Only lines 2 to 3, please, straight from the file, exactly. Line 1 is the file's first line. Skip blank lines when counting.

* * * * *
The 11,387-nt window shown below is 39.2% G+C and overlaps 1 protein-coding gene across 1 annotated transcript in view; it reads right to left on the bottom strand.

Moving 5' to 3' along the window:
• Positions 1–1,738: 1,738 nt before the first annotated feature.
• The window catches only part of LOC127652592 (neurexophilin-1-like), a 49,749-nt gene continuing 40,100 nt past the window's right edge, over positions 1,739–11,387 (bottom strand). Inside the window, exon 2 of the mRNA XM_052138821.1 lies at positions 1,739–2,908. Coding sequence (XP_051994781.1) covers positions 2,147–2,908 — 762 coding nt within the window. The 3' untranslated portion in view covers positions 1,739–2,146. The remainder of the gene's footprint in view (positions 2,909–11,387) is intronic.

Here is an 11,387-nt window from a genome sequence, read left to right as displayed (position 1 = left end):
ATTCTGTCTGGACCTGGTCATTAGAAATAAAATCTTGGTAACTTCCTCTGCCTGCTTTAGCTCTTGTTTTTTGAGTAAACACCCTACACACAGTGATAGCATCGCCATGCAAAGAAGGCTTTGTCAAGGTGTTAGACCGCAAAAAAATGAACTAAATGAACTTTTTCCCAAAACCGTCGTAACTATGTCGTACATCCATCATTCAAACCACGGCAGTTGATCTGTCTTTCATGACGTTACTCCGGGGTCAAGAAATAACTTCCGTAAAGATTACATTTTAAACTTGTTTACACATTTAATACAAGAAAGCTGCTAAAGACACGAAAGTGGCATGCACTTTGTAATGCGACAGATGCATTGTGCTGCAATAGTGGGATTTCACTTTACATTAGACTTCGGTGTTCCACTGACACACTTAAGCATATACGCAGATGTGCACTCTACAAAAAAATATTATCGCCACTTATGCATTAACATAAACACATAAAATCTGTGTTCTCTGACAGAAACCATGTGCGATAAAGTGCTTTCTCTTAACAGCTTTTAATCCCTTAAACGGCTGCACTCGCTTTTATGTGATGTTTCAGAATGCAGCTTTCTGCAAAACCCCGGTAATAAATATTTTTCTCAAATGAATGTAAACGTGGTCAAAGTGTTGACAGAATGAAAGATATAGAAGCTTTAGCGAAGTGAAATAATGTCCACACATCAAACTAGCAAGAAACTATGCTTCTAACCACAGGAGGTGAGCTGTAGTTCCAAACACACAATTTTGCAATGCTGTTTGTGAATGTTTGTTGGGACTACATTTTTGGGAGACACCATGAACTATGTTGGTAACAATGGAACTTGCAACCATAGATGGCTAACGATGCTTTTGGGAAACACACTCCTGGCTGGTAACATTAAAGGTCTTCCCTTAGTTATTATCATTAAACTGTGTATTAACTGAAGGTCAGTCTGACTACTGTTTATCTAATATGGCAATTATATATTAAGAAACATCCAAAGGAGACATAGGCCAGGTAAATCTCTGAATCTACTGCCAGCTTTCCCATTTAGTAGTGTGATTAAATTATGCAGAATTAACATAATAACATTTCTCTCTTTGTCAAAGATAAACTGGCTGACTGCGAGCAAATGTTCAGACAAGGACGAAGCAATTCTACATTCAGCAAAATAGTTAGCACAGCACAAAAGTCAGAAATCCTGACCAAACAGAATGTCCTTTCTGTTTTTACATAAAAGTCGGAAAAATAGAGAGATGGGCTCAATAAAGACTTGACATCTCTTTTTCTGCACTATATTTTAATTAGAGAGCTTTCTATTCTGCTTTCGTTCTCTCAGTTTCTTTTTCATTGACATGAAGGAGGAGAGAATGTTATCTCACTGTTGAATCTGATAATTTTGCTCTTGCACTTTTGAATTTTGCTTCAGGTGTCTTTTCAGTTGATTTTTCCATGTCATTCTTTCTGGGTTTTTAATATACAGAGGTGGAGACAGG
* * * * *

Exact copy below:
Moving 5' to 3' along the window:
• Positions 1–1,738: 1,738 nt before the first annotated feature.